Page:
Commissioned by Philip III, the architect Juan Gómez de Mora carried out between 1617 and 1619, a profound transformation of the old plaza del Arrabal, turning it into what is now the Plaza Mayor and giving it its main features: a rectangular square, homogeneous at the height of the village and ideal courtly representation space.
In the centre of the north side, Gomez de Mora joined the building with the Casa de la Panadería, modifying only the ground floor, although the height was lower than the rest of the hamlet that formed the plaza.
As the building was a symmetrical composition of four floors and arcade ground floor, with penthouse top floor and the sides crowned by angular towers. The fire of August 1672, the second to be produced in the square, completely destroyed la Casa de la Panadería, so the architect Tomás Román undertook the project of reconstruction and the painters Claudio Coello and José Jiménez Donoso completed the interior decoration and frescoes on the façade.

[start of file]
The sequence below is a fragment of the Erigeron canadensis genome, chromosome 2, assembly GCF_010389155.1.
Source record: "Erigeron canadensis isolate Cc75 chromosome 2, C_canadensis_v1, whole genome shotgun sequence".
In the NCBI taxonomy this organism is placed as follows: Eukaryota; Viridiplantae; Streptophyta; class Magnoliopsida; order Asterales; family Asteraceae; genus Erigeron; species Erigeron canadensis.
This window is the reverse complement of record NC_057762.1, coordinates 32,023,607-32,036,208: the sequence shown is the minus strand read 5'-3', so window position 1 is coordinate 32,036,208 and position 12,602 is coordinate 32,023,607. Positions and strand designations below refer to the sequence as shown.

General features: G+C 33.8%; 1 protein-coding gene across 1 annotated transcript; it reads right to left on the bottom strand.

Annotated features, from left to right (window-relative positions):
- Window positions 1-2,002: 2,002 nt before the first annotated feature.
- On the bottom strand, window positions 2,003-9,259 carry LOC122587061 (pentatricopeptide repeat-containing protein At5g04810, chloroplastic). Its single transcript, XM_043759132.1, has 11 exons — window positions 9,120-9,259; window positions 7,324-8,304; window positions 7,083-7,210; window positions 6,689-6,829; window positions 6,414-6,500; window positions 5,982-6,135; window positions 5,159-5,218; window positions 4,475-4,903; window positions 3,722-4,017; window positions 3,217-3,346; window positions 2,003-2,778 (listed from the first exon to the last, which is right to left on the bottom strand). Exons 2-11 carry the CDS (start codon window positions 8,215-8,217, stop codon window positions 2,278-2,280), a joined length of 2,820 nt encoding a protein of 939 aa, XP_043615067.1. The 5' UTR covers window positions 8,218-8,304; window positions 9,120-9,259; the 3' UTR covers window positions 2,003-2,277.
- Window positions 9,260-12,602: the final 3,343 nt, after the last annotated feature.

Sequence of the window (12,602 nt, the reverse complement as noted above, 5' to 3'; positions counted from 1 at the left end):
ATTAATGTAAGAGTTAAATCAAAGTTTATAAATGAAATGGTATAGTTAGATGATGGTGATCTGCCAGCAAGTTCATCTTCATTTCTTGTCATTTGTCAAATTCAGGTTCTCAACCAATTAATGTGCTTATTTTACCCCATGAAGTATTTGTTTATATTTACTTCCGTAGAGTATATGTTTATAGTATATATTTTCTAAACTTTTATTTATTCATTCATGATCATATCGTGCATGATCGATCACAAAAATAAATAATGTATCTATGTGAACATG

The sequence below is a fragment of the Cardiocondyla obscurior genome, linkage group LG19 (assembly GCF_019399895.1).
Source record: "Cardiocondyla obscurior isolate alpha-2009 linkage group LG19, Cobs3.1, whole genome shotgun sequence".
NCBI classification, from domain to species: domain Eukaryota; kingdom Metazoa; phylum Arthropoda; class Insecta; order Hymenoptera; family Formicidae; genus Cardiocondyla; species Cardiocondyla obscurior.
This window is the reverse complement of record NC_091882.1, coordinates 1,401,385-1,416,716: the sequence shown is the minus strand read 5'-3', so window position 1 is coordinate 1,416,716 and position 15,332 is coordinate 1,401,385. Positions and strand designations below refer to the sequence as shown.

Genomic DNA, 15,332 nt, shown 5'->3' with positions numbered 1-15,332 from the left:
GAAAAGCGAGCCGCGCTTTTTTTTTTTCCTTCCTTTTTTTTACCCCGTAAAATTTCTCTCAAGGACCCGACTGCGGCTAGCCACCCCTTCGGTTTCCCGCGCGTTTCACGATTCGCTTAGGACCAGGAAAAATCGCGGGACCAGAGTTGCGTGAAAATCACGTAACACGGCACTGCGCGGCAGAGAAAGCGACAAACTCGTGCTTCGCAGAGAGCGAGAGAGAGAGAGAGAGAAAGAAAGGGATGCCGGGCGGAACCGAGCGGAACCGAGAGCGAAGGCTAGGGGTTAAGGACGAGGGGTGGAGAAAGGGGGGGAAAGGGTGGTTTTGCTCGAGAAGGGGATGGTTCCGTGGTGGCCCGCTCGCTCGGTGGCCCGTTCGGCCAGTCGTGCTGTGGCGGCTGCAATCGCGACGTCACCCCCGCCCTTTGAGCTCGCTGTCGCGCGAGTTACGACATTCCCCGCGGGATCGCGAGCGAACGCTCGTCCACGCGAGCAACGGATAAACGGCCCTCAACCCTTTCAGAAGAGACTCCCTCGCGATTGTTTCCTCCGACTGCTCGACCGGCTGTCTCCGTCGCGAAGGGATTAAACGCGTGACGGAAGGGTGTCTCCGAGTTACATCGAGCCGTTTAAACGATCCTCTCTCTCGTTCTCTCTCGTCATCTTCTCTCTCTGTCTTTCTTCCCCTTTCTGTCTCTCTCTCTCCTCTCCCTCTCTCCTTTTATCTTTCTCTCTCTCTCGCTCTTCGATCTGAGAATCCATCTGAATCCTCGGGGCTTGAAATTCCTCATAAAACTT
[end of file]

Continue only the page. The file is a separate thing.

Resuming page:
Another fire in the summer of 1790 swept three-quarters of the square, but la Casa de la Panadería was able to be saved, with its height and architectural features which became standard throughout the plaza in the reconstruction the following year undertaken by Juan de Villanueva.
Today it houses a tourist information point of the Madrid City Hall.
Mon - Sun: 09:30 - 20:30.
One of the world’s leading art galleries with works by Velázquez, Goya, El Greco, Titian, Rubens and Hieronymus Bosch.
The Thyssen-Bornemisza Museum takes you on a incredible journey through seven centuries of European painting.
Make your way up to the observation deck for stunning views of the city.
Climb on board and discover the city in a panoramic format.
Visit more than 50 museums and enjoy numerous discounts.